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Tuesday, December 20, 2005

When Does Winter Begin?

Tomorrow marks the winter solstice in the northern hemisphere. The early Romans called the event “solstitium” or “sun stoppage.” At the winter solstice, the sun is at its lowest point in the sky in our hemisphere and actually appears to stand still for several days.

In astronomy, the winter solstice occurs when one of the Earth’s hemispheres is tilted farthest away from the sun -- December 21/22 in the northern hemisphere and June 21/22 in the southern. It is the longest night and the shortest day of the year.

Many refer to our solstice as the beginning of winter; others debate whether astronomy or weather should determine winter and insist the solstice actually marks the middle of the season (badastronomy.com). After all, Shakespeare did write “A Midsummer Night’s Tale” to commemorate the summer solstice -- the mirror event six months hence when we’re tilted the opposite way -- closest to the sun.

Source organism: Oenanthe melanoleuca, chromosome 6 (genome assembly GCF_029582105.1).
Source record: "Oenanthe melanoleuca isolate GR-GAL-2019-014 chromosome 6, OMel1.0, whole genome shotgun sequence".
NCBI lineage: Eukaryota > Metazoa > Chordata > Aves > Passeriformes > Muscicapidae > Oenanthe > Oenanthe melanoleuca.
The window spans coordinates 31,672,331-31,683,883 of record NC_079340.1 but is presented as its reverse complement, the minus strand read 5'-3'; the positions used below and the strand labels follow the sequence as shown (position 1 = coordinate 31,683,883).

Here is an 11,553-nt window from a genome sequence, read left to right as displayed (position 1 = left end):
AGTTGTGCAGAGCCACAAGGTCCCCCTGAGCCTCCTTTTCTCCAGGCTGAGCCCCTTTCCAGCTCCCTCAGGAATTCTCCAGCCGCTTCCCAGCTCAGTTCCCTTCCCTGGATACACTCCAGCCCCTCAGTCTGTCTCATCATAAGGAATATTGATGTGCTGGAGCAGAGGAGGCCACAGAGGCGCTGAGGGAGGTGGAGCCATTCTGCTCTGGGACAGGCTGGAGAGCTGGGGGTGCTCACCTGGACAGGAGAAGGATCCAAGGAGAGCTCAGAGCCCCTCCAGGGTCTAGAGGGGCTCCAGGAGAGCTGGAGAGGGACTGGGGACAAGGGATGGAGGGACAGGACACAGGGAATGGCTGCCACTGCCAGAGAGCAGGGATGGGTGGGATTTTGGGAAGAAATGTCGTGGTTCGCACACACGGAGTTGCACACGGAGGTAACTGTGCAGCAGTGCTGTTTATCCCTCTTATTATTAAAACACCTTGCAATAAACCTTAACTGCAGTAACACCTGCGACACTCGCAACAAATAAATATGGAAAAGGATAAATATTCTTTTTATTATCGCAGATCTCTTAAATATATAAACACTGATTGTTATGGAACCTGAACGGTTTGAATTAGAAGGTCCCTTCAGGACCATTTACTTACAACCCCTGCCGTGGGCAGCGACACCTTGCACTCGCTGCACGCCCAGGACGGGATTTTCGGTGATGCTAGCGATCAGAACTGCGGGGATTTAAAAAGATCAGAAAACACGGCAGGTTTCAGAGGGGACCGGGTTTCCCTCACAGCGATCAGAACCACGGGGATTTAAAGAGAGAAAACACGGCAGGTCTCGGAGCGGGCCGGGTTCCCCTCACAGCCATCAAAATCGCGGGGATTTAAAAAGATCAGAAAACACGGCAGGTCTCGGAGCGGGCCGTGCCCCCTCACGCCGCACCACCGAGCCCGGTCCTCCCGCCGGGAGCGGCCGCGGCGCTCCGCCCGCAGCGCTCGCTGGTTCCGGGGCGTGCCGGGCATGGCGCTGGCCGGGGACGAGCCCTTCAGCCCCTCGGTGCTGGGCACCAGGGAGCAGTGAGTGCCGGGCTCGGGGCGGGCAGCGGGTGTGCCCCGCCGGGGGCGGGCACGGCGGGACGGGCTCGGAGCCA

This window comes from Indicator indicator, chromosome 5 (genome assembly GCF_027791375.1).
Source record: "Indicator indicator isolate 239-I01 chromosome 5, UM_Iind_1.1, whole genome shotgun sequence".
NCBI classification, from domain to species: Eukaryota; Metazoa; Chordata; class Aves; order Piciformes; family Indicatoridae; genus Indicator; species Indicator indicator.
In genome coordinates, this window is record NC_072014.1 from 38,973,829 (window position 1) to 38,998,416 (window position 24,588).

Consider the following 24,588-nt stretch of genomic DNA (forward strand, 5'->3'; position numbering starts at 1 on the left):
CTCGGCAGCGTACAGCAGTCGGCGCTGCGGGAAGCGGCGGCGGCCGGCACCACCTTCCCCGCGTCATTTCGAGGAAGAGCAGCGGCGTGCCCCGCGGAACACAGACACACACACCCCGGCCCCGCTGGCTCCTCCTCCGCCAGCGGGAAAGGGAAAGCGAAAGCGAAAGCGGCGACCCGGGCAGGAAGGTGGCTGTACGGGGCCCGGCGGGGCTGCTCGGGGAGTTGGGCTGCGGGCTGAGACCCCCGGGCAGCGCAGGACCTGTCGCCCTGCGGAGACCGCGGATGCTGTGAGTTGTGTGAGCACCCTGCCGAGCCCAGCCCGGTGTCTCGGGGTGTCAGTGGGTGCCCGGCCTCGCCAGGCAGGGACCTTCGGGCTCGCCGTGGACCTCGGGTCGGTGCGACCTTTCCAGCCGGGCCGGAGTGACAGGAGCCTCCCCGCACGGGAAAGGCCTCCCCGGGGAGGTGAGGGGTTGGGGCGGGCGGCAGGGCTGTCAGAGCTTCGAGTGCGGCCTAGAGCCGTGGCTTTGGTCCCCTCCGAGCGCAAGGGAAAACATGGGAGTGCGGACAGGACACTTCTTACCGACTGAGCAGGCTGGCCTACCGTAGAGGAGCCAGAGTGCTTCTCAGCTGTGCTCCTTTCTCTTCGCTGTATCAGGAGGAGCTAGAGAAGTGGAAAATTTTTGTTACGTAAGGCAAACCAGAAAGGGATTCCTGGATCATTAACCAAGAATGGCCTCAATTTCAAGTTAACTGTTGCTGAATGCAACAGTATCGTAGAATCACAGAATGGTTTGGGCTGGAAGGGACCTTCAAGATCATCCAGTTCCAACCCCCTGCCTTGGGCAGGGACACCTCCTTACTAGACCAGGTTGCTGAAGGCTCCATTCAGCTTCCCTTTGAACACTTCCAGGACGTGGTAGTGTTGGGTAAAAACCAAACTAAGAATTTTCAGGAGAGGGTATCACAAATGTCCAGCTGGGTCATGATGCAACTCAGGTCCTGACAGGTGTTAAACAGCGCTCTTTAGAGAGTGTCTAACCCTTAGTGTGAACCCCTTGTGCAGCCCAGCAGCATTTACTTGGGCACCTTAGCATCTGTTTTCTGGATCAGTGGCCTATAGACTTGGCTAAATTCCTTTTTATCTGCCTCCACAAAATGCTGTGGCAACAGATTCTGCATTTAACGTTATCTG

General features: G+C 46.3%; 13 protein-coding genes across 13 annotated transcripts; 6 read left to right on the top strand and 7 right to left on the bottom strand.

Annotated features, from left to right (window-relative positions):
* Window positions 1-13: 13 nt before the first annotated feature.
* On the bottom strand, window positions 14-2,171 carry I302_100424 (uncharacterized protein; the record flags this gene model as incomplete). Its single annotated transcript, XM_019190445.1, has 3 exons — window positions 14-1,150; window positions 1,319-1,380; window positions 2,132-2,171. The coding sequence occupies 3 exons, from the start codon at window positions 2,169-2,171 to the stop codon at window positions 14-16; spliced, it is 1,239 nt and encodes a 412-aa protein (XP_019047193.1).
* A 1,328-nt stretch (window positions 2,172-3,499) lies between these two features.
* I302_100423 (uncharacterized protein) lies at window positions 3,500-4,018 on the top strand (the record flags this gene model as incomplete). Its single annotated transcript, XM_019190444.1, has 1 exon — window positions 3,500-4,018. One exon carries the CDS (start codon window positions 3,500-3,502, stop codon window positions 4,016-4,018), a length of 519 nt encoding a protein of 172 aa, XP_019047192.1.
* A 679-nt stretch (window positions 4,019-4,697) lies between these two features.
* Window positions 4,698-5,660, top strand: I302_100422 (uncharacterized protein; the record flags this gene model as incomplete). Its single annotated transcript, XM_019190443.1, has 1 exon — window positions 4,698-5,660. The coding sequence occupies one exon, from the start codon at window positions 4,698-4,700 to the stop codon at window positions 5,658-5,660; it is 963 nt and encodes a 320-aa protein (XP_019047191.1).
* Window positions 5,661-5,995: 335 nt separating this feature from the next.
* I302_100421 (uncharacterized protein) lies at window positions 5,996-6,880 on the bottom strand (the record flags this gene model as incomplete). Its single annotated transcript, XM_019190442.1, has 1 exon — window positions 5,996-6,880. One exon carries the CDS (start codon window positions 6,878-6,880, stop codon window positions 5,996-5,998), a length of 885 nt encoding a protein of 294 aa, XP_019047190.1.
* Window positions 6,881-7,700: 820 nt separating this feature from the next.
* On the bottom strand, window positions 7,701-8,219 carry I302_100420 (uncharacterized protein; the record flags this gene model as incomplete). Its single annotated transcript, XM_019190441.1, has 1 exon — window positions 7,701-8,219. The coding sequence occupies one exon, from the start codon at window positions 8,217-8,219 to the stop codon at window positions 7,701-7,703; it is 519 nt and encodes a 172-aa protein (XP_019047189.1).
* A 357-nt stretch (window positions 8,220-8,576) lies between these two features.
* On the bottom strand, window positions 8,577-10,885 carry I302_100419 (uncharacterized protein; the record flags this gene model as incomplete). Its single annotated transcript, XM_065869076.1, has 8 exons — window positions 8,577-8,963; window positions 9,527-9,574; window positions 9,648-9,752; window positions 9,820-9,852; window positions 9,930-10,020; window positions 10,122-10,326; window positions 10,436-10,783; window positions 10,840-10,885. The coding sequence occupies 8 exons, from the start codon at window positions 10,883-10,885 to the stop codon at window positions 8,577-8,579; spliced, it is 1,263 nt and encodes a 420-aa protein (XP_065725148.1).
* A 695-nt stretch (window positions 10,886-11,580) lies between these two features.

Here are a few library programs that might cheer you up during the dark winter days:

Tuesday, December 20, 2:00 PM
Golden Oldies. Movies from Hollywood's golden era. Ask for film title. Sponsored by the Friends of the George Mason Regional Library. Adults. George Mason Regional Library, 7001 Little River Turnpike, Annandale, VA, 703-256-3800.
Wednesday, December 21, 1:00 PM
Silver Screen Series for Seniors. Monthly movies. Watch and discuss a video classic. Adults. Centreville Regional Library, 4000 Stringfellow Rd, Chantilly, VA, 703-502-3883.
Wednesday, December 21, 7:15 PM
Ho Ho Holidays! Stories and activities for the whole family. All ages. Reston Regional Library, 11925 Bowman Towne Dr.,Reston, VA, 703-689-2700.

By the way, what’s your opinion? Does winter begin tomorrow? If not, how should we determine when the season officially starts?

1 comment:

Phil Plait said...

Hi-

Thanks for the link to my Bad Astronomy page. I'll note that I used to use the FPPL when I was a kid growing up in Springfield. makes me feel good to get a mention here. ;-)

-Phil Plait,
aka The Bad Astronomer